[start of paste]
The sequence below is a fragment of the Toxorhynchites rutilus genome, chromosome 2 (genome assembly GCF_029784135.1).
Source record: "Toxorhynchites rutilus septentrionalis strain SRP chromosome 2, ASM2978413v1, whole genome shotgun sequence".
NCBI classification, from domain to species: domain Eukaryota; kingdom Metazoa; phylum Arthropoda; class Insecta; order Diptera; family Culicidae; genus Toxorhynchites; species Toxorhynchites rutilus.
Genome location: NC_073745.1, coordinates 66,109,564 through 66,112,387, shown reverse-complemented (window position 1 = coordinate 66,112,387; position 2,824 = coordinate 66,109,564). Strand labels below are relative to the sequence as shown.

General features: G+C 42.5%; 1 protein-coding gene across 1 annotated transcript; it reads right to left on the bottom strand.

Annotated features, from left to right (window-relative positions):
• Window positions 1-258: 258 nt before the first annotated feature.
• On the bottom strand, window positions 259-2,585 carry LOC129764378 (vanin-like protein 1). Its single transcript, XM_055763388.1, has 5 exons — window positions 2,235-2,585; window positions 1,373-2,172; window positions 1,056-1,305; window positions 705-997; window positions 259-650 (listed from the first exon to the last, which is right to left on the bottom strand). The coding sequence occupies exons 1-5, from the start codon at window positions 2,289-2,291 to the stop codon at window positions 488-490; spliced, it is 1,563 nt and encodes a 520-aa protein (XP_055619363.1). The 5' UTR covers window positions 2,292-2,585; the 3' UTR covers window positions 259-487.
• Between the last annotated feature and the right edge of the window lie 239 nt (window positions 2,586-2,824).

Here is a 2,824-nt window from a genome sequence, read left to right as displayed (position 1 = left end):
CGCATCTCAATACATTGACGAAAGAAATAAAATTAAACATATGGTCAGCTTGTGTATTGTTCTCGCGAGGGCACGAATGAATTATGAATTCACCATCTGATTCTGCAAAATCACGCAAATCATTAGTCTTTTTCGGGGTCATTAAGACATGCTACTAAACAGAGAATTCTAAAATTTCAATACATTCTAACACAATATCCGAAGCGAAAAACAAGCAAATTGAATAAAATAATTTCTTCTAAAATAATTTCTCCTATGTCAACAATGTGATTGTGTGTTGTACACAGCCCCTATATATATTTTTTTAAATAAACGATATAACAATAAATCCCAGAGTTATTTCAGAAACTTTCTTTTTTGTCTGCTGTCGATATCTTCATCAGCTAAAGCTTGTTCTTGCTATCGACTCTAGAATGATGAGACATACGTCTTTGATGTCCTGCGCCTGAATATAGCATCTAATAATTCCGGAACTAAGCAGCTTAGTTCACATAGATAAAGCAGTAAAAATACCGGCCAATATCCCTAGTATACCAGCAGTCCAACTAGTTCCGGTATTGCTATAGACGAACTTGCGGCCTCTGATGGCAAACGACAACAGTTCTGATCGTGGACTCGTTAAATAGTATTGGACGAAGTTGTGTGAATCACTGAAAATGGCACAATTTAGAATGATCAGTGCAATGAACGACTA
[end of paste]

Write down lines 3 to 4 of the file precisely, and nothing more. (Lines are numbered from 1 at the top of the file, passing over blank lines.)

NCBI classification, from domain to species: domain Eukaryota; kingdom Metazoa; phylum Arthropoda; class Insecta; order Diptera; family Culicidae; genus Toxorhynchites; species Toxorhynchites rutilus.
Genome location: NC_073745.1, coordinates 66,109,564 through 66,112,387, shown reverse-complemented (window position 1 = coordinate 66,112,387; position 2,824 = coordinate 66,109,564). Strand labels below are relative to the sequence as shown.